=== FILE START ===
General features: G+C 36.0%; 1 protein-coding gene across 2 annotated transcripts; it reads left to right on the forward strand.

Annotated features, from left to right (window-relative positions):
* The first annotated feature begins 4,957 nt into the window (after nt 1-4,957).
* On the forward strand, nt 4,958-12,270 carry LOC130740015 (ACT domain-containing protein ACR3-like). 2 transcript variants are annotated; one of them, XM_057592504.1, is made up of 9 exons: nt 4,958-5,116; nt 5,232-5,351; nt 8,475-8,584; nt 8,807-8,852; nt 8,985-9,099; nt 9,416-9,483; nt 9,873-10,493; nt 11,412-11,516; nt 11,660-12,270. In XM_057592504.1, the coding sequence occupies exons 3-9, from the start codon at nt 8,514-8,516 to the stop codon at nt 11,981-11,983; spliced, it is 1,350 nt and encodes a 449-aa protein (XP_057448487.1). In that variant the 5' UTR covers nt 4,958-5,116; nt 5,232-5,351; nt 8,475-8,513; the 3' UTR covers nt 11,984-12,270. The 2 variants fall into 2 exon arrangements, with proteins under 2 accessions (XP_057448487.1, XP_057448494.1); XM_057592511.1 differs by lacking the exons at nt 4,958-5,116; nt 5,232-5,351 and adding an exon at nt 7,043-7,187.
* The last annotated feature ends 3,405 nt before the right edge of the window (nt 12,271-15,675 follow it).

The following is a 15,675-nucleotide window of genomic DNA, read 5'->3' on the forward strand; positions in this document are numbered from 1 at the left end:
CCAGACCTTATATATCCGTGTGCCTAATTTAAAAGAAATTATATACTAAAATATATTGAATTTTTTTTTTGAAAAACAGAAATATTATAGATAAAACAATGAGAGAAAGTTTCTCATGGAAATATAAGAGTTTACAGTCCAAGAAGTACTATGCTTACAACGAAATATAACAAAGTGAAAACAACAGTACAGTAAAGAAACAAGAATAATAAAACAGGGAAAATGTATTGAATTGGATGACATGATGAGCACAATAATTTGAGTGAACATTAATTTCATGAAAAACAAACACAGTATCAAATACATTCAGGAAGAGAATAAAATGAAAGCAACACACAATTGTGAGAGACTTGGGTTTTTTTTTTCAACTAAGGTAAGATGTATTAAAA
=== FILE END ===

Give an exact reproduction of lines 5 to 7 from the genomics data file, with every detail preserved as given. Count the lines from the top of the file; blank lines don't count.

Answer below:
* The last annotated feature ends 3,405 nt before the right edge of the window (nt 12,271-15,675 follow it).

The following is a 15,675-nucleotide window of genomic DNA, read 5'->3' on the forward strand; positions in this document are numbered from 1 at the left end:
CCAGACCTTATATATCCGTGTGCCTAATTTAAAAGAAATTATATACTAAAATATATTGAATTTTTTTTTTGAAAAACAGAAATATTATAGATAAAACAATGAGAGAAAGTTTCTCATGGAAATATAAGAGTTTACAGTCCAAGAAGTACTATGCTTACAACGAAATATAACAAAGTGAAAACAACAGTACAGTAAAGAAACAAGAATAATAAAACAGGGAAAATGTATTGAATTGGATGACATGATGAGCACAATAATTTGAGTGAACATTAATTTCATGAAAAACAAACACAGTATCAAATACATTCAGGAAGAGAATAAAATGAAAGCAACACACAATTGTGAGAGACTTGGGTTTTTTTTTTCAACTAAGGTAAGATGTATTAAAA